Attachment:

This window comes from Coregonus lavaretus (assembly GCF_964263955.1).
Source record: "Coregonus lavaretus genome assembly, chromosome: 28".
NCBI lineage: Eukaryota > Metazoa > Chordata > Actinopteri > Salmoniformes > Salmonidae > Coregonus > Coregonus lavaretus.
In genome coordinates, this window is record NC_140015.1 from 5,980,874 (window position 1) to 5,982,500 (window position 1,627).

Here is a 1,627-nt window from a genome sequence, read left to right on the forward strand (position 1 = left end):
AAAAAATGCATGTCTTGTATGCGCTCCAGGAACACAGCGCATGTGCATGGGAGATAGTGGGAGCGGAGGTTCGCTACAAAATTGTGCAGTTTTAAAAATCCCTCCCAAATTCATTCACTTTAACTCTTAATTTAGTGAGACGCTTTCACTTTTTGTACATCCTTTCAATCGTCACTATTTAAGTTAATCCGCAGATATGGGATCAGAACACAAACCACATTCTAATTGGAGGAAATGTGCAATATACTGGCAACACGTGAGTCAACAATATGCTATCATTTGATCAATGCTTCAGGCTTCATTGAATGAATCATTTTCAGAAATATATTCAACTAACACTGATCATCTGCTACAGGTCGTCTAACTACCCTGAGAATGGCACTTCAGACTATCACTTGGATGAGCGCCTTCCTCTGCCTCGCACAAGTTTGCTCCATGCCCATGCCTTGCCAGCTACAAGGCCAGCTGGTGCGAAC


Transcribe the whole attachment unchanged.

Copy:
This window comes from Coregonus lavaretus (assembly GCF_964263955.1).
Source record: "Coregonus lavaretus genome assembly, chromosome: 28".
NCBI lineage: Eukaryota > Metazoa > Chordata > Actinopteri > Salmoniformes > Salmonidae > Coregonus > Coregonus lavaretus.
In genome coordinates, this window is record NC_140015.1 from 5,980,874 (window position 1) to 5,982,500 (window position 1,627).

Here is a 1,627-nt window from a genome sequence, read left to right on the forward strand (position 1 = left end):
AAAAAATGCATGTCTTGTATGCGCTCCAGGAACACAGCGCATGTGCATGGGAGATAGTGGGAGCGGAGGTTCGCTACAAAATTGTGCAGTTTTAAAAATCCCTCCCAAATTCATTCACTTTAACTCTTAATTTAGTGAGACGCTTTCACTTTTTGTACATCCTTTCAATCGTCACTATTTAAGTTAATCCGCAGATATGGGATCAGAACACAAACCACATTCTAATTGGAGGAAATGTGCAATATACTGGCAACACGTGAGTCAACAATATGCTATCATTTGATCAATGCTTCAGGCTTCATTGAATGAATCATTTTCAGAAATATATTCAACTAACACTGATCATCTGCTACAGGTCGTCTAACTACCCTGAGAATGGCACTTCAGACTATCACTTGGATGAGCGCCTTCCTCTGCCTCGCACAAGTTTGCTCCATGCCCATGCCTTGCCAGCTACAAGGCCAGCTGGTGCGAAC